You can read about the details of the battle here. You also get a good glimpse of the battle portrayed in movies like Battle of the Bulge (1965)Patton (1970), and the Bastogne episode of the miniseries Band of Brothers (2001).

When I hear people complain about the weather in the winter, I think about my grandfather Branch and the many others who endured this battle. It also makes me remember that our soldiers are currently fighting in weather like this in Afghanistan.

Remember who fought in the real cold for us.  We are free because of them.

Remember the Frostbite

The Circus Rollercoaster

January 28, 2011 — 8 Comments

A great friend from college called me this week.  We talk from time to time and he brought up how much life has changed since we lived in a house together in college.  We’ve each had difference paths with ups and downs.  He’s single and been trying to figure out his “vocation” at the moment.  I filled him in on how my wife and our two kids were doing.  Our family had recently been to the circus when it came through town.

If you haven’t been to the circus before then you should go just to see the amount of stressed out parents.  Yes, my wife and I were two of them.  Despite the chaos, it was so much fun. We smiled.  We laughed.  We ate snow cones out of animal-shaped cups.  We felt a little queasy.  The kids wanted to be held.  They ran in circles while we chased.  We were exhausted but what an unforgetable experience.

Our time at the circus reminded me of the film, Parenthood directed by Ron Howard and starred Steve Martin.  Pay close attention to this short exchange.

I think of that scene often because I relate so much to Steve Martin’s character.  I react. I freak out. I over-analyze.  I can be loud.  I blame others. I even run away like a Monty Python and the Holy Grail character.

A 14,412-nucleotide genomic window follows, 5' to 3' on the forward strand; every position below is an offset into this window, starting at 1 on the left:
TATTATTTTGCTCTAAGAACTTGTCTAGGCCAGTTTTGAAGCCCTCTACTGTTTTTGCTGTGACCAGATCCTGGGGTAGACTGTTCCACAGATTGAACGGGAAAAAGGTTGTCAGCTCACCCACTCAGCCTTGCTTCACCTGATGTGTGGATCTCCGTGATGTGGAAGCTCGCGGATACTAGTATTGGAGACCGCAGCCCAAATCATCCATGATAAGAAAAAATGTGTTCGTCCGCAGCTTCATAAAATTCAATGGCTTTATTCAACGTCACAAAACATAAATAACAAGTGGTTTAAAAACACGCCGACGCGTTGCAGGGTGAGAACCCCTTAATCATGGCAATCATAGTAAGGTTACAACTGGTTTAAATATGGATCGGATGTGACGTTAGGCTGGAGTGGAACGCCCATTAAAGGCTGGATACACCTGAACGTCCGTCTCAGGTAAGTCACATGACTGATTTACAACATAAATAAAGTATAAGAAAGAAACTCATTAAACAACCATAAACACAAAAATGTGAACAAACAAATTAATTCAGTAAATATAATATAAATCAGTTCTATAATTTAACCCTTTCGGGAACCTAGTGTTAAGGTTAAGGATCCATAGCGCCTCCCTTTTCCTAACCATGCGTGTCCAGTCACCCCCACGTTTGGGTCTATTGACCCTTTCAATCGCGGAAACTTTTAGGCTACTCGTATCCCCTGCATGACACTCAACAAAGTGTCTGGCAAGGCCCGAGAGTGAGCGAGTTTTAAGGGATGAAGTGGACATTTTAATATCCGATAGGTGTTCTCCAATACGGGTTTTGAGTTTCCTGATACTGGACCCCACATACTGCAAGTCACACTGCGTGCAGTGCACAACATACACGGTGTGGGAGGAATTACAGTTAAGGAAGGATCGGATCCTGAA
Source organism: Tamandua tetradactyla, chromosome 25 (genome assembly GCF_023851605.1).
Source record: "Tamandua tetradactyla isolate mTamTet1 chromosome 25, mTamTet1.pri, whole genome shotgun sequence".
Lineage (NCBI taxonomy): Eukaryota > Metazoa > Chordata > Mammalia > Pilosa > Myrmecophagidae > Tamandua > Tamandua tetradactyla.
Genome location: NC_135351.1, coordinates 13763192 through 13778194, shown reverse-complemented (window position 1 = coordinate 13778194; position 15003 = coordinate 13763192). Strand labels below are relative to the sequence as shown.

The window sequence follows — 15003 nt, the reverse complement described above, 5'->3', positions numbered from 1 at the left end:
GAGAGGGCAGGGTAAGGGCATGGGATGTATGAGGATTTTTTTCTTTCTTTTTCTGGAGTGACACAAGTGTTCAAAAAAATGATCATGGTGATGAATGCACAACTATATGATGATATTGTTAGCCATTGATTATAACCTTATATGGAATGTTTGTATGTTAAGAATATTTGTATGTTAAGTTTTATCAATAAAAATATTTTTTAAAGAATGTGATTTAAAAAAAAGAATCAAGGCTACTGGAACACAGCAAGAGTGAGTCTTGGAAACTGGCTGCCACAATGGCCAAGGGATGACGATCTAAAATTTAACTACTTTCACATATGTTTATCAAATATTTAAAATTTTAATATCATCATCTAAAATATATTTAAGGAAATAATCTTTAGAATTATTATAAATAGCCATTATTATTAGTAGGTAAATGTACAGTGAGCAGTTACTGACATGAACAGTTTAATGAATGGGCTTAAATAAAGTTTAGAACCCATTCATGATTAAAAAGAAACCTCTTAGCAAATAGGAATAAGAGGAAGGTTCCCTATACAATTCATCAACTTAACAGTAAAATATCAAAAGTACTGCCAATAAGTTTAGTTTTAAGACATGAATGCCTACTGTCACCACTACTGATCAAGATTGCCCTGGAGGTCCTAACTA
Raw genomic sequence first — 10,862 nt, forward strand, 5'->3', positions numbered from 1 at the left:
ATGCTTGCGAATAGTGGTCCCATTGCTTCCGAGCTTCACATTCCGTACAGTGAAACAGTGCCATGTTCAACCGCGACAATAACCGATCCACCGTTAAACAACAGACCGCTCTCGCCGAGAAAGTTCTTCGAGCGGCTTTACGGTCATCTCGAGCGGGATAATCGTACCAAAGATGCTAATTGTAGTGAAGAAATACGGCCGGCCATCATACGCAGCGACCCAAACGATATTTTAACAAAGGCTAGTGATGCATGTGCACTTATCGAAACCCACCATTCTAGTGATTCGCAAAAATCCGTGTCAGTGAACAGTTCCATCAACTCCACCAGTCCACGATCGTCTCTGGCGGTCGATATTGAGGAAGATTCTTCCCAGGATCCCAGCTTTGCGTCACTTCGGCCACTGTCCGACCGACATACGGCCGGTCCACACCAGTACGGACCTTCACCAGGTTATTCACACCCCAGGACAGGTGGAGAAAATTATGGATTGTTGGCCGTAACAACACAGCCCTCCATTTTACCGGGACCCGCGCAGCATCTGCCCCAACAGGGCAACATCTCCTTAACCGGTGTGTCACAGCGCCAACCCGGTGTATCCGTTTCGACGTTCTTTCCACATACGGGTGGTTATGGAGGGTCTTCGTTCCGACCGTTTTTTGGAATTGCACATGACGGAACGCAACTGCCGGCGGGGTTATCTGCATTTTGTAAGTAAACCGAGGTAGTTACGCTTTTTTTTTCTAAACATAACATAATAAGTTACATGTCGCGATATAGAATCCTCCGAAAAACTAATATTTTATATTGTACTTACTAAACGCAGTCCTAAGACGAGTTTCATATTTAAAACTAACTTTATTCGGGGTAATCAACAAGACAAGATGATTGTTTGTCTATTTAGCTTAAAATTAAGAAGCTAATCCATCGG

In life we are not guaranteed perfection.  We strive to achieve some height we cannot attain here on earth.

© Amrita Skye Blaine, 2013 photo credit

“Then he (Jesus) said to them all: “If anyone would come after me, he must first deny himself and take up his cross daily and follow me.” Luke 9:23 (NIV)

I’ve always been challenged by Jesus’ calling for us in life because ultimately he does not promise us an easy life but one filled with many challenges.  Ultimately there is “hope” by following him even when I feel the emotions of the circus or a rollercoaster.

As I thought about the circus and watched the rollercoaster scene again, they have become reminders…

-To lighten up.

-To laugh more.

-Keep going back to the circus and ride a rollercoaster

-That ultimately in life we will be fine.

Life is a Circus-Rollercoaster. It feels cliché but it’s true.

Enjoy the ride.

The Meaning of a Year

January 3, 2011 — 2 Comments

1492

1776

1861

1918

1941

1963

1968

2001

These all were important and memorable years in American History.  We remember some of the above because of tragedy and some because of triumph.  In some of those years, there was both.

2011 marks an important year.  Some see it as a dreaded 10th anniversary of terror and tragedy.

For me I choose to remember 2001 differently.  2001 was the year I remember embracing adulthood and moving to work in Scotland.  I took risks.  I became a Young Life Leader.  I was robbed.  One of my best friends got married.  One of my other great friends and I went on an amazing golfing roadtrip through the southeast.  When I finally began a “real” job that year, It became evident that the world was changing faster than ever before for me.  Looking back, it was an special year with many ups and downs.

It is important to remember the experiences, appreciate the fruit and learn from our years.

Today in 2011, I am hopeful.  I will experience  the date 11/11/11, make new friends, and spend more time with family.  I am enthused about my job as this is the most exciting time in publishing since Gutenberg invented the printing press.  I am even convinced that there will be hardships and mistakes.

In the end, we will triumph.

PS  Have hope because according to Back to the Future Part II, in just 4 years we’re supposed to be flying around in our cars.  Good Lord, help me.  My daughters will be 16 in no time.